Setting this up was like playing chess with spools and boxes. Pieces were moved, stacked, rearranged - and you wouldn't believe how many times the measuring tape loops were adjusted.
Then a thorough drawing is made of the set up. Painting is hard enough without having to make decisions about angles and shapes. Drawing is where the forms and perspective get nailed down.
The drawing is transferred with a neutral earth tone like burnt umber (the process is explained in this previous post). The board is basically masonite prepared with several coats of gesso toned a mid-value grey to contrast with both darks and lights.
In the first pass of color (below) I start with an area of high contrast - the tape measure against the background, in this case. That sets the parameters for value range throughout the composition.
Here, just about all areas have a first layer of color. Except I'm avoiding the spool on the upper right, for fear of making it too bright. Which I eventually did. Too bright. It needs work.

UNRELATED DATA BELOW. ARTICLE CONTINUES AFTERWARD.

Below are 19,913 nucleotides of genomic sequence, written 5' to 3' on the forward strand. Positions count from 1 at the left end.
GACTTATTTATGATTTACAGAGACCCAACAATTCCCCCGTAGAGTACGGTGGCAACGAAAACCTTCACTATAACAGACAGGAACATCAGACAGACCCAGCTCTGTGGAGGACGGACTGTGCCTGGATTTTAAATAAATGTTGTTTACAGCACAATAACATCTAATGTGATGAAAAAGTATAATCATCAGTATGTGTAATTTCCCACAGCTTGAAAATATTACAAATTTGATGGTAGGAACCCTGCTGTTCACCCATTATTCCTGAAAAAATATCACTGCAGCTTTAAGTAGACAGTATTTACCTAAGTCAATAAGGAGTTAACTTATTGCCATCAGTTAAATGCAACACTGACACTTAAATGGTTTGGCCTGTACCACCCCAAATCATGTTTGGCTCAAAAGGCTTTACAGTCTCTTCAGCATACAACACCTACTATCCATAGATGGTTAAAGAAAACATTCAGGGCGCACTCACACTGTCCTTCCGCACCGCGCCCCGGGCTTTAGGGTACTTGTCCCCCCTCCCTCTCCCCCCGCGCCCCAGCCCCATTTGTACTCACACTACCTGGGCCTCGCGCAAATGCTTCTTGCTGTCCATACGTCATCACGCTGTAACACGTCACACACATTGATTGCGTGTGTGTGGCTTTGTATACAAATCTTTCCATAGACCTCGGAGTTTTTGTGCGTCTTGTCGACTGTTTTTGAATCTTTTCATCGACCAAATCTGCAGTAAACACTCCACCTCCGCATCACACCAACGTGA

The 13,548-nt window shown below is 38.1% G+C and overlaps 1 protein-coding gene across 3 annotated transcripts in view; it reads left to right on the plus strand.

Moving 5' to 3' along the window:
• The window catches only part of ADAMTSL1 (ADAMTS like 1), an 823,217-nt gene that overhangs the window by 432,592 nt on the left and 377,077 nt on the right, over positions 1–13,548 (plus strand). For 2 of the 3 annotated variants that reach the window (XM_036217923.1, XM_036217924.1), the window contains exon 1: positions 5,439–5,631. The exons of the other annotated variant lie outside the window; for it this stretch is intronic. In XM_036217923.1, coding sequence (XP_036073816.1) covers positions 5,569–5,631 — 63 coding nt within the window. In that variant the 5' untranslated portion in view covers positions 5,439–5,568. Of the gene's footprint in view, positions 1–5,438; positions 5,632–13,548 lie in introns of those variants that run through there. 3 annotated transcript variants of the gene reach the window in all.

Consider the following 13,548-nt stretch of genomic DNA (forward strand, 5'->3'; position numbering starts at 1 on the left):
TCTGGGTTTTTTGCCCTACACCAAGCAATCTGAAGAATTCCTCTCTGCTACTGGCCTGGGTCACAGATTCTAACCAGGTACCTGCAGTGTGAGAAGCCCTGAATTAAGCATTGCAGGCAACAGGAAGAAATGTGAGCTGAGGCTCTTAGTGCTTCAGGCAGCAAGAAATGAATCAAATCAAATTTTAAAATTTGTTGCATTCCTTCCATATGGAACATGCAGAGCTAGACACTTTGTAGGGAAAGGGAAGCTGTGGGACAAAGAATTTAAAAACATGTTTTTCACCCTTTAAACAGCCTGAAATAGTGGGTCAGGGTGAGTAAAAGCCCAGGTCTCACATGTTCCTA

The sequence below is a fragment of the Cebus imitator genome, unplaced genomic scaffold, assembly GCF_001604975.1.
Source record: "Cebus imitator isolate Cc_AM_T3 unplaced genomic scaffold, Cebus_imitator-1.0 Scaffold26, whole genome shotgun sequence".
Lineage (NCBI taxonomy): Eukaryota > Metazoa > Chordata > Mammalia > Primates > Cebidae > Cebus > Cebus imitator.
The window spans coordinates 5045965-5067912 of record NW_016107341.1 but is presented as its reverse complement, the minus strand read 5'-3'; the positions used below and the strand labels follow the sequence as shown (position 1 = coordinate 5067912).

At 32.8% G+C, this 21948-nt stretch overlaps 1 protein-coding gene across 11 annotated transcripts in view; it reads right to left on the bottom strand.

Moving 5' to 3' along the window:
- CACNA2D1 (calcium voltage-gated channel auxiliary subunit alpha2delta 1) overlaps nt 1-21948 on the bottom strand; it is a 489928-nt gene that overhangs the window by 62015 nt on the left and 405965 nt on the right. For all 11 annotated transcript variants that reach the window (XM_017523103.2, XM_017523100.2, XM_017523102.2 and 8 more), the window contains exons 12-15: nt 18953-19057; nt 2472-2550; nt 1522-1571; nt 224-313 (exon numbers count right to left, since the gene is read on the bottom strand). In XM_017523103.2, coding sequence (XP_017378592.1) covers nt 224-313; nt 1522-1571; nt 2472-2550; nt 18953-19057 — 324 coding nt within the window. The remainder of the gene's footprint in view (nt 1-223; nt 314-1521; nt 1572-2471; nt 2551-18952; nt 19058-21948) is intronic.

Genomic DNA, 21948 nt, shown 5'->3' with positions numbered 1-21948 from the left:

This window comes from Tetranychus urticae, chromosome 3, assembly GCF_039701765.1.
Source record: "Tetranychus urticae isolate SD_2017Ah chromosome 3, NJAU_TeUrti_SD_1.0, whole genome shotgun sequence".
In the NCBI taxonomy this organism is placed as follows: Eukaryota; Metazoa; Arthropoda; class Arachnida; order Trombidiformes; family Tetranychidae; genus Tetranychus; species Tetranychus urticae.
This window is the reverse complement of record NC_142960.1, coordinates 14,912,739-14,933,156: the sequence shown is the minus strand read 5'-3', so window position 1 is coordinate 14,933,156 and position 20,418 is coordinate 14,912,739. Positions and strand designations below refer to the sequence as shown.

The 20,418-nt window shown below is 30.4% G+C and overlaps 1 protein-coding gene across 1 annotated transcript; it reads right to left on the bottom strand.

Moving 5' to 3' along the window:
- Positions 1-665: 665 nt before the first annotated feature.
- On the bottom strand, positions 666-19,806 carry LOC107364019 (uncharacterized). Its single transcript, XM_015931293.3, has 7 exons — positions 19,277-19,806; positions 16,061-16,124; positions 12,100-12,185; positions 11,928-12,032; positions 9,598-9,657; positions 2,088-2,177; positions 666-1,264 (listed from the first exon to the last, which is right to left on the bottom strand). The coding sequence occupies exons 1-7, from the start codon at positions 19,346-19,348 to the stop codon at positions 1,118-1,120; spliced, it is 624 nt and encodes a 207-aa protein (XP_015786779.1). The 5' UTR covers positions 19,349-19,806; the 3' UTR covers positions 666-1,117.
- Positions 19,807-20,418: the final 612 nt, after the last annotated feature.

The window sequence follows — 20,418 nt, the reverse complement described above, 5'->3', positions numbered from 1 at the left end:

In this version, more details have been added and the lights and darks have been differentiated further. Always the Goldilocks syndrome: "this spool is too light, this spool is too dark..." Shooting for "just right."
I need a better photo, but here is the final painting. Check out the numbers on the tape measure (!) and the lettering on the pin cube - that's the little box-shaped-thingy. Apparently they used to sell dressmakers pins with their tiny, black glass pin heads sticking out of a cardboard cube. That was fun to paint!
|Taking Measure, Following Threads ©2016 Dorothy Lorenze|
Thanks for joining me on my art journey.